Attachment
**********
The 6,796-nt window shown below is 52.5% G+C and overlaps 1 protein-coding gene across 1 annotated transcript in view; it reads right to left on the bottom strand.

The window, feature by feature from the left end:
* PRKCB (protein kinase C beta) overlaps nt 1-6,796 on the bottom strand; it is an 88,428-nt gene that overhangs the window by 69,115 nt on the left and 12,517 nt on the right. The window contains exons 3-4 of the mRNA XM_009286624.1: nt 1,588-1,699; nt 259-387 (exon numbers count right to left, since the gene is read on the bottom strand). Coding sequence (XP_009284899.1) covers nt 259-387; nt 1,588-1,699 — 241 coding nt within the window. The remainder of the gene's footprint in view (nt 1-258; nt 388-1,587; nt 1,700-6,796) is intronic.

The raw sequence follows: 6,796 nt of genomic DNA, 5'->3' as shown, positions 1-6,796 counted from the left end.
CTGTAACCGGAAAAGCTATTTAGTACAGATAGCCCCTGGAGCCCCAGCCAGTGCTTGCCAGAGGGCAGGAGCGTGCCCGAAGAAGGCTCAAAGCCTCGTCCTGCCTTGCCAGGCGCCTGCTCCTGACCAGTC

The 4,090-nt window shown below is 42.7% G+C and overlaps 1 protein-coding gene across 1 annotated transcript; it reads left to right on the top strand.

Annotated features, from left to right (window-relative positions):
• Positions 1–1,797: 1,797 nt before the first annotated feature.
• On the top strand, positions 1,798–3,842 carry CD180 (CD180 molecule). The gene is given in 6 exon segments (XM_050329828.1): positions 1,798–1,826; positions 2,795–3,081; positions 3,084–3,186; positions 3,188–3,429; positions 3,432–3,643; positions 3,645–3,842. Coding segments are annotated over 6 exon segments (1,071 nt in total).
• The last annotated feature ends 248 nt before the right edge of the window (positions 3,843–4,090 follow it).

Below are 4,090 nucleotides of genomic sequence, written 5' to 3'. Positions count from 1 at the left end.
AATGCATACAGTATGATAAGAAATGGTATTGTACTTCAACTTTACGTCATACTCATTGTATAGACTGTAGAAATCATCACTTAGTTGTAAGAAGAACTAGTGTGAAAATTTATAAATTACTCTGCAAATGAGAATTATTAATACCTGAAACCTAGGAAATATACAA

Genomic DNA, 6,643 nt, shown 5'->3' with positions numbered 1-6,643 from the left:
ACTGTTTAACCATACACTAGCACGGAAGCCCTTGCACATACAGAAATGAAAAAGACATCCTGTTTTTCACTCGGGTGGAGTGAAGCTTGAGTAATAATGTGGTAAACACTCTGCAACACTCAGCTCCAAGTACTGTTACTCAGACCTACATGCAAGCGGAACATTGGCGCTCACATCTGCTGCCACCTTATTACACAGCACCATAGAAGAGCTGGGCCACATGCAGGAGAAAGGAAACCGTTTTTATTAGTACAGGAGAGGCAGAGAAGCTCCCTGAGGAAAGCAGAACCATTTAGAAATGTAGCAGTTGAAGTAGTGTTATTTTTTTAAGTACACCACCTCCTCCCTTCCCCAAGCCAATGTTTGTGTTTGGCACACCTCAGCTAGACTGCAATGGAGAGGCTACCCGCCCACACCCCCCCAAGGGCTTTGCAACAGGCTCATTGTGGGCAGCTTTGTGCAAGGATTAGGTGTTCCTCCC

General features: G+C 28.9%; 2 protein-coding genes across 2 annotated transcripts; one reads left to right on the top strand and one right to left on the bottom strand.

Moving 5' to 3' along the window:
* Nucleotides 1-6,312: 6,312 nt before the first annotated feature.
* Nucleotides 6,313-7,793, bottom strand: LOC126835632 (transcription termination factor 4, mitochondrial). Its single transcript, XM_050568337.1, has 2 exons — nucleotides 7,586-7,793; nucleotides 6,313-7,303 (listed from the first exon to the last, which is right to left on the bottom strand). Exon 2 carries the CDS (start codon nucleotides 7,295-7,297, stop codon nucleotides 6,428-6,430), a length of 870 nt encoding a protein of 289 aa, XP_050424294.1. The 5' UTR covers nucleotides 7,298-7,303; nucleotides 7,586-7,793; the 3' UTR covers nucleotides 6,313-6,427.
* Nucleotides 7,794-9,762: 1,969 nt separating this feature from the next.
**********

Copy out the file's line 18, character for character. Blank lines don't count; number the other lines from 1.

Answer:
* Nucleotides 6,313-7,793, bottom strand: LOC126835632 (transcription termination factor 4, mitochondrial). Its single transcript, XM_050568337.1, has 2 exons — nucleotides 7,586-7,793; nucleotides 6,313-7,303 (listed from the first exon to the last, which is right to left on the bottom strand). Exon 2 carries the CDS (start codon nucleotides 7,295-7,297, stop codon nucleotides 6,428-6,430), a length of 870 nt encoding a protein of 289 aa, XP_050424294.1. The 5' UTR covers nucleotides 7,298-7,303; nucleotides 7,586-7,793; the 3' UTR covers nucleotides 6,313-6,427.